6. Australian Institute of Health and Welfare [Internet]. Cancer in Australia 2019: in brief. Available online at:

7. Alexander EK, Cibas ES. Diagnosis of thyroid nodules. Lancet Diabetes Endocrinol 2022; 10: 533-539 (accessed October 2023)

8. Tessler FN, Middleton WD, Grant EG, et al.  ACR Thyroid Imaging, Reporting and Data System (TI-RADS): white paper of the ACR TI-RADS Committee. J Am Coll Radiol. 2017; 14: 587-595.

9. Haugen BR, Alexander EK, Bible KC, et al. 2015 American Thyroid Association management guidelines for adult patients with thyroid nodules and differentiated thyroid cancer: the American Thyroid Association Guidelines Task Force on Thyroid Nodules and Differentiated Thyroid Cancer. Thyroid 2016; 26: 1-133.

10. Papini E, Guglielmi R, Bianchini A, et al. Risk of malignancy in nonpalpable thyroid nodules: predictive value of ultrasound and color-Doppler features. J Clin Endocrinol Metab 2002; 87: 1941-1946.

11. Cibas ES, Ali SZ: The Bethesda System for Reporting Thyroid Cytopathology. Am J Clin Pathol 2009; 132: 658-665.

12. Filetti S, Durante C, Hartl D, et al. Thyroid cancer: ESMO clinical practice guidelines for diagnosis, treatment and follow-up. Ann Oncol 2019; 30: 1856-1883.

13. Carling T, Udelsman R. Thyroid cancer. Annu Rev Med 2014; 65: 125-137.

14. Tuttle RM. Controversial issues in thyroid cancer management. J Nucl Med 2018; 59: 1187-1194.

15. Cho JS, Shin SH, Song YJ, e al. Is it possible to predict hypothyroidism after thyroid lobectomy through thyrotropin, thyroglobulin, anti-thyroglobulin, anti-thyroglobulin, and anti-microsomal antibody? J Korean Surg Soc 2011; 81:  380-386.

16. Kim SY, Kim HJ, Kim SM, et al. Thyroid hormone supplementation therapy for differentiated thyroid cancer after lobectomy: 5 years of follow-up. Front Endocrinol  2020; 11: 520.

17. Tourani SS, Fleming B, Gundara J. Value of thyroglobulin post hemithyroidectomy for cancer: a literature review. ANZ J Surg 2021; 91: 724-729.

18. Wang TS, Sosa JA. Thyroid surgery for differentiated thyroid cancer – recent advances and future directions. Nat Rev Endocrinol 2018; 14: 670-683.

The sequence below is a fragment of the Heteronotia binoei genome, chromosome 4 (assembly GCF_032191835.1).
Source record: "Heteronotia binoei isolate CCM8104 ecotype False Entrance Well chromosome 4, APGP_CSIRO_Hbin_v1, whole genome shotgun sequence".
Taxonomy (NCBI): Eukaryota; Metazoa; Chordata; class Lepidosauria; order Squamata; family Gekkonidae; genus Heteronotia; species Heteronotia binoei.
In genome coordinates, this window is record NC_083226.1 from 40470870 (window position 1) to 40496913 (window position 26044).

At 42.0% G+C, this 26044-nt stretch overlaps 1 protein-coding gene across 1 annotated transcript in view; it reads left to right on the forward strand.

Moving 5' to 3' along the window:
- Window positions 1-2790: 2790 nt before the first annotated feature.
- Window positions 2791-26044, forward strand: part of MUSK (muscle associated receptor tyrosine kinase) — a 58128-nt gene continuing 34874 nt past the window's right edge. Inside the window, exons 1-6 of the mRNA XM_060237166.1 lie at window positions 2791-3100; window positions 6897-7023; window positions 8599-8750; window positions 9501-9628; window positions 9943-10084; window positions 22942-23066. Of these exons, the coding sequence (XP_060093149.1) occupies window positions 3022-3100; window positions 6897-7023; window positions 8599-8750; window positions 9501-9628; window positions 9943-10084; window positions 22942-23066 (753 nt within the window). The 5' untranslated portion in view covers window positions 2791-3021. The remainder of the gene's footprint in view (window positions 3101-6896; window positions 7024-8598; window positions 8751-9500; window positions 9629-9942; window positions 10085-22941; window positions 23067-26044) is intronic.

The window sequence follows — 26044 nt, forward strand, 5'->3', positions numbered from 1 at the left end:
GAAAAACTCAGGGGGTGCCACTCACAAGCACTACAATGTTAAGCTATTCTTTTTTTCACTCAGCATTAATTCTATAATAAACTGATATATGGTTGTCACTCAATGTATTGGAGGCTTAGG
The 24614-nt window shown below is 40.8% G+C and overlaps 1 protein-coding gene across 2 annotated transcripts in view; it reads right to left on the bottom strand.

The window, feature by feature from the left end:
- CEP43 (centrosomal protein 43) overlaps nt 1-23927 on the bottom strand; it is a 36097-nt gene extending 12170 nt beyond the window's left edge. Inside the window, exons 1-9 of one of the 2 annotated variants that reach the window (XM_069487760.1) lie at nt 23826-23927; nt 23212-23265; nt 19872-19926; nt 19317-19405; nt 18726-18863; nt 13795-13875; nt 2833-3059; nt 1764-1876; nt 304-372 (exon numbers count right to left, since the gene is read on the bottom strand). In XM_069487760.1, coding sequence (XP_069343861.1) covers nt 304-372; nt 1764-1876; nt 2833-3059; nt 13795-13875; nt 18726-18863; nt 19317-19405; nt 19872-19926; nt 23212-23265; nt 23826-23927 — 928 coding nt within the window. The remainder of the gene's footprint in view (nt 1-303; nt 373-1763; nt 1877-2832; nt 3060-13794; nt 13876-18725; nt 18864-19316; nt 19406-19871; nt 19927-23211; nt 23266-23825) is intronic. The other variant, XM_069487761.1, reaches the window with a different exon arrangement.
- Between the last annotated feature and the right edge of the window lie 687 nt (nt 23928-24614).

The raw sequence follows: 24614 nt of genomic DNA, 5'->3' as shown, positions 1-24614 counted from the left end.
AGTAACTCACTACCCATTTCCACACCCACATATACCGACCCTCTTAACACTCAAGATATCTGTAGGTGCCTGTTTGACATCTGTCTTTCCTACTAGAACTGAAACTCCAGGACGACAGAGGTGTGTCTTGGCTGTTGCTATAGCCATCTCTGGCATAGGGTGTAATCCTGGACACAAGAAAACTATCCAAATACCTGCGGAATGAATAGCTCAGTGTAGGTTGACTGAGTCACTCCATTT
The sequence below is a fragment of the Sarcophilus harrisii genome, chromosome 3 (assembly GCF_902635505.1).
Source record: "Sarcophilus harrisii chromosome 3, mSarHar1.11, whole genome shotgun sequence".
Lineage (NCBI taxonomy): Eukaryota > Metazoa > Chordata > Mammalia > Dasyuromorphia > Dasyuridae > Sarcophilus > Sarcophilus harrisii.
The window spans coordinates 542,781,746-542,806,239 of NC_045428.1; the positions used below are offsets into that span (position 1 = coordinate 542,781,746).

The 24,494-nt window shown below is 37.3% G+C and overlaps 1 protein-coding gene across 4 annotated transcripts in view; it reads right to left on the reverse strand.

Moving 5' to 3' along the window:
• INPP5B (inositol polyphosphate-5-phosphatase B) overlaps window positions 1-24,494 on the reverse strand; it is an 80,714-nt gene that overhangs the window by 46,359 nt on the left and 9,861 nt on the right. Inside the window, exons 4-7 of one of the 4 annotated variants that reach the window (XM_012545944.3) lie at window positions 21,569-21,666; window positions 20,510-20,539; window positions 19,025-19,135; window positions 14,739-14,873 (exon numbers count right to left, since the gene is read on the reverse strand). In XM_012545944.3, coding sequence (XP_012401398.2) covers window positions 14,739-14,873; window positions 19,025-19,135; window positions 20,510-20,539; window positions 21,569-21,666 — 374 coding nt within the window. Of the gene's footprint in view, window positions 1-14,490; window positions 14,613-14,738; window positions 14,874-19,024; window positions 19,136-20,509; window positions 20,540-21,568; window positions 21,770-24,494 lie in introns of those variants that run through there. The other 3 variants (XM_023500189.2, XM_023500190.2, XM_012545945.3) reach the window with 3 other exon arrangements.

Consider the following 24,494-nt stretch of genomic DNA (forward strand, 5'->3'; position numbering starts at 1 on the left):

19. Tuttle M, Morris LF, Haugen B, et al. 2017. Thyroid-differentiated and anaplastic carcinoma. In: Amin MB, Edge SB, Greene F, et al (eds) AJCC Cancer Staging Manual. Eighth edition. Springer International Publishing, New York, New York.

20. Krajewska J, Chmielik E, Jarząb B. Dynamic risk stratification in the follow-up of thyroid cancer: what is still to be discovered in 2017? Endocr Relat Cancer 2017; 24: R387-R402.

21. Tuttle RM, Alzahrani AS. Risk stratification in differentiated thyroid cancer: from detection to final follow-up. J Clin Endocrinol Metab 2019; 104: 4087-4100.

22. Pitoia F, Jerkovich F. Dynamic risk assessment in patients with differentiated thyroid cancer, endocrine-related cancer. 2019; 26: R553-R566.

23. Tumino D, Frasca F, Newbold K. Updates on the management of advanced, metastatic, and radioiodine refractory differentiated thyroid cancer. Front Endocrinol 2017; 8: 312.

24. Schlumberger M, Tahara M, Wirth LJ, et al. Lenvatinib versus placebo in radioiodine-refractory thyroid cancer. N Engl J Med 2015; 372: 621-630.

25. Fallahi P, Ferrari SM, Galdiero MR, et al. Molecular targets of tyrosine kinase inhibitors in thyroid cancer. Semin Cancer Biol 2022; 79: 180-196.

26. Gild ML, Tsang VHM, Clifton-Bligh RJ, Robinson BG. Multikinase inhibitors in thyroid cancer: timing of targeted therapy. Nat Rev Endocrinol 2021; 17: 225-234.

27. Wirth LJ, Tahara M, Robinson B, et al. Treatment-emergent hypertension and efficacy in the phase 3 study of (E7080) Lenvatinib in differentiated cancer of the thyroid (SELECT). Cancer 2018; 124: 2365-2372.

28. Haddad RI, Schlumberger M, Wirth LJ, et al. Incidence and timing of common adverse events in lenvatinib-treated patients from the SELECT trial and their association with survival outcomes. Endocrine 2017; 56: 121-128.

29. Alexander EK, Pearce EN, Brent GA, et al. 2017 Guidelines of the American Thyroid Association for the Diagnosis and Management of Thyroid Disease During Pregnancy and the Postpartum. Thyroid 2017; 27:315.

30. Sawka AM, Lea J, Alshehri B, et al. A systematic review of the gonadal effects of therapeutic radioactive iodine in male thyroid cancer survivors. Clin Endocrinol (Oxf) 2008; 68: 610.

To continue reading unlock this article
Already a subscriber?